Chris Duhon graduated. Luol Deng went pro. Recruit Shaun Livingston never even bothered to arrive.
By Duke standards this was supposed to be a "rebuilding year."
Well, so much for that. The Blue Devils (25-5) are right where they seem to always be, carrying the ACC tournament championship trophy and holding down a No. 1 seed in the NCAA tournament.
Duke may lack depth, but it doesn't lack talent. J.J. Redick and Shelden Williams are as good an inside-outside tandem as any in the country. The supporting cast knows its roles, steps up at key times and, most importantly, cares only about winning.
"For the entire season," coach Mike Krzyzewski says, "they have found ways to win and have incredible heart."
Will that be enough this year?
In past seasons the Blue Devils have been able to roll out the ball knowing the deck was stacked in their favor, with a couple of McDonald's All-Americans on the bench just in case anything happened.
Now foul trouble, cold shooting or an injury could play havoc. And a stacked regional is licking its chops for the Blue Devils to stumble.
Syracuse, which was brilliant in the Big East tournament, potentially awaits in the Sweet 16. Kentucky looms on the other side of the bracket, always looking for another chance to avenge the 1992 Elite Eight classic.
But Duke won't play scared. With the Blue Devils it is never about who doesn't show up; the ones who do always seem to be plenty good enough.
1. Kentucky-Duke in the Elite Eight?
The 1992 overtime, Christian Laettner buzzer-beating clash between the two programs is considered by many to be the greatest college basketball game ever played. The chance that they could meet again should get any hoop fan excited. Of course, the two teams met in the 1998 Elite Eight and UK got a measure of revenge, but games between these two never get old.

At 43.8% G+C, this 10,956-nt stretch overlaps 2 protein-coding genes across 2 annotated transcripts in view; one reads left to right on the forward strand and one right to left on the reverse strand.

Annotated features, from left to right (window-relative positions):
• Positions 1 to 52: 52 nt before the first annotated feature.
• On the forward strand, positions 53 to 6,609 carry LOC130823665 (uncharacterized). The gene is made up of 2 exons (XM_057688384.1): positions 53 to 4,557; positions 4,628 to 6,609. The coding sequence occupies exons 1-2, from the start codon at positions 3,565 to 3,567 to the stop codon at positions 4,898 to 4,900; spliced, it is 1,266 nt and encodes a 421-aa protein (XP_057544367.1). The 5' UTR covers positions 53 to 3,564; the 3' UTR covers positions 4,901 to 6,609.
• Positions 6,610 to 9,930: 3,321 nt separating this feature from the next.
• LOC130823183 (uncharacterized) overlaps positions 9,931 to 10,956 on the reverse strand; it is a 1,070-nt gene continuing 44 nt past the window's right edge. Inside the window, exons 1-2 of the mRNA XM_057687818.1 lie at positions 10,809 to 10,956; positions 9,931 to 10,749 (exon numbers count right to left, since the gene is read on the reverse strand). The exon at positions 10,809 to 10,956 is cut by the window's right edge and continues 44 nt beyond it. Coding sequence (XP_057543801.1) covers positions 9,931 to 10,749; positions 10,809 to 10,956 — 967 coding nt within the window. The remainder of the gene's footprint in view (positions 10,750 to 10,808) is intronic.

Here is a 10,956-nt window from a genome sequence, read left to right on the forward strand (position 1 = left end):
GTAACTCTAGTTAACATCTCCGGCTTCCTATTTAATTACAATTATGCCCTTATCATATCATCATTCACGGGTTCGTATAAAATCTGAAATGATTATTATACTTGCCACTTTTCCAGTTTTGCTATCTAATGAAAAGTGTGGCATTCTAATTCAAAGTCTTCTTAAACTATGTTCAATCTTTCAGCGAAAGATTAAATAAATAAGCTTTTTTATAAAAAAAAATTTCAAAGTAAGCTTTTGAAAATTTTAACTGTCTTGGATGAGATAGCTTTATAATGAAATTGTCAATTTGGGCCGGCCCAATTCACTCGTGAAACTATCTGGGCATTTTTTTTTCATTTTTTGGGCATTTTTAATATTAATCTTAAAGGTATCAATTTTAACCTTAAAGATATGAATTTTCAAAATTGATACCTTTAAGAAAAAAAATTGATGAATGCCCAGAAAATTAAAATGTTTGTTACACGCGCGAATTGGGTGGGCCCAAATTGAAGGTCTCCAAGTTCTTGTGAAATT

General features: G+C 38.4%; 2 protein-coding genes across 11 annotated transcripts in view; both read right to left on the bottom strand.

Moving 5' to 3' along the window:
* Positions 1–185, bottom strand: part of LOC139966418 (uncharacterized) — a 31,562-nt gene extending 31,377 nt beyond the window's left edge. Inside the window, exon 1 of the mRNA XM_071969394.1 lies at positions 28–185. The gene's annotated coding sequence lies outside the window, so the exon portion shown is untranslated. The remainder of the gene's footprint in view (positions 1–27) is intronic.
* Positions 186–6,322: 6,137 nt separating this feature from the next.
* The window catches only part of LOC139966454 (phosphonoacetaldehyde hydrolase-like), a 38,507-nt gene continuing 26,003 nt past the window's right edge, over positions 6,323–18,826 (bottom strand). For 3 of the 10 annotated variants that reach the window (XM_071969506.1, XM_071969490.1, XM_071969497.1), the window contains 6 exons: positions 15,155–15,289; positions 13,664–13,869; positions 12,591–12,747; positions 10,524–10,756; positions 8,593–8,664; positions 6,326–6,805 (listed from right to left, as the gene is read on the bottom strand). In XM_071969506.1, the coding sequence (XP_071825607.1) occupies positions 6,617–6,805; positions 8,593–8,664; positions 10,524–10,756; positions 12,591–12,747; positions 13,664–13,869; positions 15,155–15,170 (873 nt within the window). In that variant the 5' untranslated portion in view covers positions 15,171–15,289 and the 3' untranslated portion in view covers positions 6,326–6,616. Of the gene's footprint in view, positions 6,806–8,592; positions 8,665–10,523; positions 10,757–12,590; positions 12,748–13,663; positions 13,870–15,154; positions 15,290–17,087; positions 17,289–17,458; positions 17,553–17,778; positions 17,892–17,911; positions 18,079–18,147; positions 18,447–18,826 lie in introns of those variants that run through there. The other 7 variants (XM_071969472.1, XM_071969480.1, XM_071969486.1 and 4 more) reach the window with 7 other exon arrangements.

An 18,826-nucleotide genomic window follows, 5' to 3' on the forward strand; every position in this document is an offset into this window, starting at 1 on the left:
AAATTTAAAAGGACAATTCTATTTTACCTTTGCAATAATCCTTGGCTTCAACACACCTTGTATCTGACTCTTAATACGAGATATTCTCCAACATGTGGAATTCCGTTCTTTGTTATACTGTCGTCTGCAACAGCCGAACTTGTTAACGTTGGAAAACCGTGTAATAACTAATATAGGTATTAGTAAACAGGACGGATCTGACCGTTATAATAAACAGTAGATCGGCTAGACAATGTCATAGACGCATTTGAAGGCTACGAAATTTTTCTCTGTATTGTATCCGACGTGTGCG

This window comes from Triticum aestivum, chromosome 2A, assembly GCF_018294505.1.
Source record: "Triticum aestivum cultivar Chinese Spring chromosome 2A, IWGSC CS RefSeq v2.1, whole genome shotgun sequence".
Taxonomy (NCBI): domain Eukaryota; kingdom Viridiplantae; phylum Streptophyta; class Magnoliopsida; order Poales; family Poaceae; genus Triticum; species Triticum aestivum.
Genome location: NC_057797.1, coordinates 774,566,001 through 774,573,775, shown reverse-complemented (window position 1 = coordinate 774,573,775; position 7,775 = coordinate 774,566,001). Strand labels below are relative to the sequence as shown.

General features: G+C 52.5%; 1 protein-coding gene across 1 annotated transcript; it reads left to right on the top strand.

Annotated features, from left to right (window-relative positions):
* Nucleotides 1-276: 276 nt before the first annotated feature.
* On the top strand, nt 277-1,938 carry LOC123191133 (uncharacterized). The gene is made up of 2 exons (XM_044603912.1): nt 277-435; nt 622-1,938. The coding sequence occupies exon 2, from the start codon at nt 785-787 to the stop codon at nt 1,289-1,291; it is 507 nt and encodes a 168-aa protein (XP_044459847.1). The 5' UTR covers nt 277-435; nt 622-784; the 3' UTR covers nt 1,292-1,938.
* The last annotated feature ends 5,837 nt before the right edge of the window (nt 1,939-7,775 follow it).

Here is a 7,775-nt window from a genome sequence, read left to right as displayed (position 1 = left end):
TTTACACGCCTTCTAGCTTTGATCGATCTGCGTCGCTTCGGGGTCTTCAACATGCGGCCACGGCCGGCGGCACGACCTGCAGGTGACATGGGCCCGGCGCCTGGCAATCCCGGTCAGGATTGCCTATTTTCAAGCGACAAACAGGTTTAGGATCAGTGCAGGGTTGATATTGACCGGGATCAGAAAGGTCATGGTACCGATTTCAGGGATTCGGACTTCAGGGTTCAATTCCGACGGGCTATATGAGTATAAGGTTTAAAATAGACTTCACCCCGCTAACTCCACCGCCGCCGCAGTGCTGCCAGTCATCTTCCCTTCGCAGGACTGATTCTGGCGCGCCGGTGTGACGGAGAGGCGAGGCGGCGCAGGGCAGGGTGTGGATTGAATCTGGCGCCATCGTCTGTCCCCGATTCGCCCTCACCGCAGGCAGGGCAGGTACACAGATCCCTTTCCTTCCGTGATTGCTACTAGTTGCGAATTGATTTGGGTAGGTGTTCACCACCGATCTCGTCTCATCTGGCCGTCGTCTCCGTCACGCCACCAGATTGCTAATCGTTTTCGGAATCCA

2. Does Michigan State have heart?
The Spartans' core upperclassmen have won a ton of games, including 22 this season, but the State fan base remains skeptical of the group. State was terrible in close games this year and didn't win a truly big game all season. The Spartans beat teams they are supposed to beat and lose to teams they are supposed to lose to.
The good news is State doesn't overlook opponents, and their Round 1 opponent is a very good Old Dominion team that went 28-5 this season.
The feel-good story of the last few years is in its final act. Star players Taylor Coppenrath, T.J. Sorrentine and likeable coach Tom Brennan all are facing their last game.
Vermont (24-6), which has made the last two NCAA tournaments, faces white-hot Syracuse in the first round. Either way it works out, gang green has given every small school and small state in the country something to cheer for the last few seasons.
Who Will Win?: Kentucky. (When it doubt, pick the Cats).
Dark-horse Pick (sixth seed or worse): Cincinnati.
The question with UC is always: Which team will show up? When the Bearcats are hitting shots, they can compete with anyone, which makes them a scary No. 7 seed.
Upset Special: UTEP over Utah.
Andrew Bogut is a formidable presence for the Utes, but UTEP coach Doc Sadler orchestrates one of the best defenses in America. If they can control the big Aussie, the Miners have the offense to win.
Fun Potential Matchup: Cincinnati vs. Kentucky (second round).
The City of Cincinnati sits on the Kentucky-Ohio border. The two schools are major national powers and have been for years. But they never play each other. This one would be huge on the local rivalry scale.
Or If You Prefer …
Maybe picking teams based on ability isn't your cup of tea. Hey, we all know anything works in the tournament, so here are a few other factors to consider while filling out your Austin Regional bracket: